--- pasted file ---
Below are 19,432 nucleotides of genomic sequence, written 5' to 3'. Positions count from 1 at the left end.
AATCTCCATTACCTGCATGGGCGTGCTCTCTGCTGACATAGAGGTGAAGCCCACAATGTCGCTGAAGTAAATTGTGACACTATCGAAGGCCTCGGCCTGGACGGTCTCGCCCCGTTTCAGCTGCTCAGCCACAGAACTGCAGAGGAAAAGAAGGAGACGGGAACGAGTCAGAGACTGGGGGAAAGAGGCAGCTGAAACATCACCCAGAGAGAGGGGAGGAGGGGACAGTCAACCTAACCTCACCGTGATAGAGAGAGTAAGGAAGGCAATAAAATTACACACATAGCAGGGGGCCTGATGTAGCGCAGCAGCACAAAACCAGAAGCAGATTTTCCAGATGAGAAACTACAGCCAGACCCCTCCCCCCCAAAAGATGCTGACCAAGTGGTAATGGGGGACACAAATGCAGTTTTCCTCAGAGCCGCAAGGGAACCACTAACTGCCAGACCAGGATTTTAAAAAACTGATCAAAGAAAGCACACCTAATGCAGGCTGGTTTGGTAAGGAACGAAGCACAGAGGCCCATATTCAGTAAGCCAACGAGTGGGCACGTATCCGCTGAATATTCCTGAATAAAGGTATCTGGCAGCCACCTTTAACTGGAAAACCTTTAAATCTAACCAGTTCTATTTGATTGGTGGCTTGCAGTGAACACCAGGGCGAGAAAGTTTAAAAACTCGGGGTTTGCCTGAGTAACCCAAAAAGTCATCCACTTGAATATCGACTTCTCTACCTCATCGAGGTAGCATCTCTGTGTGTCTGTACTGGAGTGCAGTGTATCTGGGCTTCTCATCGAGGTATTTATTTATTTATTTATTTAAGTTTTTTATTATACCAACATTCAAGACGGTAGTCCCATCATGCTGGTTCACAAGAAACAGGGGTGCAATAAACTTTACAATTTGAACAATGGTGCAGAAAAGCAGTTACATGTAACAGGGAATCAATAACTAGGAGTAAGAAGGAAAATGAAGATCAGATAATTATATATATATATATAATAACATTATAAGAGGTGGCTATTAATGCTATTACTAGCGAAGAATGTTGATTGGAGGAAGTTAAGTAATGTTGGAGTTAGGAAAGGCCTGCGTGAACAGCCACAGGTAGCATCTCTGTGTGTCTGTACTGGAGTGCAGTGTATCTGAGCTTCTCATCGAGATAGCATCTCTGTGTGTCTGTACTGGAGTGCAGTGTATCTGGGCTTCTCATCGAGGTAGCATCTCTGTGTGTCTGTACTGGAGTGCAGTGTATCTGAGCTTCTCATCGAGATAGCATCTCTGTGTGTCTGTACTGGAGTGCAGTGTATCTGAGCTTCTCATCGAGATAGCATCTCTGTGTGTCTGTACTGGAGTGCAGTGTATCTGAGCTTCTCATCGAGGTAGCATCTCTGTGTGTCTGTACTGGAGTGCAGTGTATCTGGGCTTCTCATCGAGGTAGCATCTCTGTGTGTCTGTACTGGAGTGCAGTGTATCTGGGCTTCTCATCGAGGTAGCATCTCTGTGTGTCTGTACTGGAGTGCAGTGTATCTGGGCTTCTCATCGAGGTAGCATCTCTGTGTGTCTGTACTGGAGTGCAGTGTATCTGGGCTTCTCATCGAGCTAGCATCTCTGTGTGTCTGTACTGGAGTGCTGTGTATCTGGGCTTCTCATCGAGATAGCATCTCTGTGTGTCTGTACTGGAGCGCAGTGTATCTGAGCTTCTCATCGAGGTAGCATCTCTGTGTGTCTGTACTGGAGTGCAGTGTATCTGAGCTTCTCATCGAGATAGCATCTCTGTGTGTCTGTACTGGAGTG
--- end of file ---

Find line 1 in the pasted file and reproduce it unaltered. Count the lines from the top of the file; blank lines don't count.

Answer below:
Below are 19,432 nucleotides of genomic sequence, written 5' to 3'. Positions count from 1 at the left end.